Since the proliferation of cultural and memory studies in the 1980s, historians have analyzed monuments and memorials as creators of national memory and identity. Monuments force viewers to interact with a particular national or communal narrative. When particularly successful at shaping narratives, monuments become invisible.2 They fade into the physical landscape until we give them as little thought as the bank or bus stop we pass every day. At that point, the public no longer contends with the monument’s placement or its presentation of history. If we accept a monument, we verify it as a representation of both our nation and ourselves. This national memory becomes implicitly connected to visions of citizenship, as historian Jay Winter made clear in his analysis of memorialization of World War I. “After August, 1914,” writes Winter, “commemoration was an act of citizenship. To remember was to affirm community, to assert its moral character, and to exclude … those … that placed it under threat.”3 Legal scholar Sanford Levinson similarly argues that “nothing less than the national culture is at stake,” as “monuments or even street names … are thought to play some role in inculcating particular understandings of society within future generations.”4 Monuments have the power to represent, teach, and obscure. Their very invisibility is also their power: they become ingrained in our historical understanding. Thus, interrogating the history that monuments represent questions not only that particular narrative but also the master narrative of the nation. Recently, UNC-Chapel Hill itself has been at the center of debates over monuments, history, and invisibility.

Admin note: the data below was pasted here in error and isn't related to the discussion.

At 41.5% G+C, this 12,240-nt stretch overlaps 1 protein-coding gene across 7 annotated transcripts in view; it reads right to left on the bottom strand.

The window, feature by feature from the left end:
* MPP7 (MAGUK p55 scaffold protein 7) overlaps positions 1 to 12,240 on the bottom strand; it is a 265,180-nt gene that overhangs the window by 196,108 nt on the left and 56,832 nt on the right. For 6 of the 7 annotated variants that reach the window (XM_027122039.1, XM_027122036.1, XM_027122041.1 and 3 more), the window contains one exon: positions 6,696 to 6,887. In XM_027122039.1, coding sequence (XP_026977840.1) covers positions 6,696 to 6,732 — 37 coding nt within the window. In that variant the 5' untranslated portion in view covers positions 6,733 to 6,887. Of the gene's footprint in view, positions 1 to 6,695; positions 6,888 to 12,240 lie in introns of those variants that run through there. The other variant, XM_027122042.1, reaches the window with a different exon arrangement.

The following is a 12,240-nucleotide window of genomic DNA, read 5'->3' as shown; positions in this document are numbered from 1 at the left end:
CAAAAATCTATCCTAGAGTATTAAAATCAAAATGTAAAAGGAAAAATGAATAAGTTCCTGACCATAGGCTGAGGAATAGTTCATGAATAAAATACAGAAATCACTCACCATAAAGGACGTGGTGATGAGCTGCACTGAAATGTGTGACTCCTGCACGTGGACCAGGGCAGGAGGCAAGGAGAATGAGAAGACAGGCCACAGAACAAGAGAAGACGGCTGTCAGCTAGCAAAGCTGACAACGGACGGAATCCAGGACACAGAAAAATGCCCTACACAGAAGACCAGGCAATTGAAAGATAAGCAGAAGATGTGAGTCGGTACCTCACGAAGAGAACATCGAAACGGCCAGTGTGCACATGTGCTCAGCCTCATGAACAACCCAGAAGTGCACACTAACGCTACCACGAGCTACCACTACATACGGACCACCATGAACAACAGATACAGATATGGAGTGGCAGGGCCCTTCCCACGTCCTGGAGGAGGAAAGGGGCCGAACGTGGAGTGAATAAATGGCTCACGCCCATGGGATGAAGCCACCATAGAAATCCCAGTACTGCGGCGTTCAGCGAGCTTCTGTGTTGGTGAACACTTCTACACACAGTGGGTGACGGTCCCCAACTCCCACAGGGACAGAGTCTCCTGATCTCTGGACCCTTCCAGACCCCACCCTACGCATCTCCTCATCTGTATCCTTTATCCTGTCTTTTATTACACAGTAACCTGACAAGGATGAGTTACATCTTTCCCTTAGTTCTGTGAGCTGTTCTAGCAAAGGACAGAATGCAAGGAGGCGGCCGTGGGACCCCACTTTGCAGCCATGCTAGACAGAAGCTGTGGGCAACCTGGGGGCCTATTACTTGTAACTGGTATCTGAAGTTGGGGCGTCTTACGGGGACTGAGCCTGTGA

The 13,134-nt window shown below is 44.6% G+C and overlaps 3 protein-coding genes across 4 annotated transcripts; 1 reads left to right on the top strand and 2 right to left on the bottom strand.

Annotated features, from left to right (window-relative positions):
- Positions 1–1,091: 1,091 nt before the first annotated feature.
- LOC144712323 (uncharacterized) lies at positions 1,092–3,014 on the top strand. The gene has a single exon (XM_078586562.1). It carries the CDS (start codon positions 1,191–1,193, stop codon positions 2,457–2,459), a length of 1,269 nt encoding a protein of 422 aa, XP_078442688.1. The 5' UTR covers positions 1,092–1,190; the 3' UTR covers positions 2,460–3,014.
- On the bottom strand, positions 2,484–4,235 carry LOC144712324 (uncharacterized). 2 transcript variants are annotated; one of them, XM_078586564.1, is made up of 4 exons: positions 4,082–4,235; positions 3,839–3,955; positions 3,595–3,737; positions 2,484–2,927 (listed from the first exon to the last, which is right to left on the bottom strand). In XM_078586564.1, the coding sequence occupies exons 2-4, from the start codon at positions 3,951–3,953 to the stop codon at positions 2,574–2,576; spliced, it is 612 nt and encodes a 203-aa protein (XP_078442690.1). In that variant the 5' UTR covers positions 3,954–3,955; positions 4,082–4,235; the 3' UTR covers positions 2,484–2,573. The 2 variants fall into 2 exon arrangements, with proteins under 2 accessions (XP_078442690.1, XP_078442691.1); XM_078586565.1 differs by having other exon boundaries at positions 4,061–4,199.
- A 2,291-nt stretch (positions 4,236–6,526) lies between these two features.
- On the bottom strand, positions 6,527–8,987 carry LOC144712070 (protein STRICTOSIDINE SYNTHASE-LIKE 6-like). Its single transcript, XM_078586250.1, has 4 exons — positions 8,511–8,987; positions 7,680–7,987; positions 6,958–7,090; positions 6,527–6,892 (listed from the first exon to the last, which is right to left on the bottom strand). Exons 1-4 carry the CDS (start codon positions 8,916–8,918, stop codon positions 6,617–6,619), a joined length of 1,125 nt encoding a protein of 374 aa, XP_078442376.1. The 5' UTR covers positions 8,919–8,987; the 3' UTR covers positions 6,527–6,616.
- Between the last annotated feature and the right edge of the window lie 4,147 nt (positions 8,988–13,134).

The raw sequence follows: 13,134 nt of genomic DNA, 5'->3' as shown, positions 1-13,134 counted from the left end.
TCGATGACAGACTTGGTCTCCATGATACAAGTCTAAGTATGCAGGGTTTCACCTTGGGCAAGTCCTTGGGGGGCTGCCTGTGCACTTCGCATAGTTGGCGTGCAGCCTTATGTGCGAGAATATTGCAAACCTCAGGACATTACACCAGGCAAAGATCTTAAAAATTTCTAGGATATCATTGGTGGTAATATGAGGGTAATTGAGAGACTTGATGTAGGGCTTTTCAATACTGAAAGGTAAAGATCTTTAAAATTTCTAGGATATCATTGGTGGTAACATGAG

The Unsung Founders Memorial and Silent Sam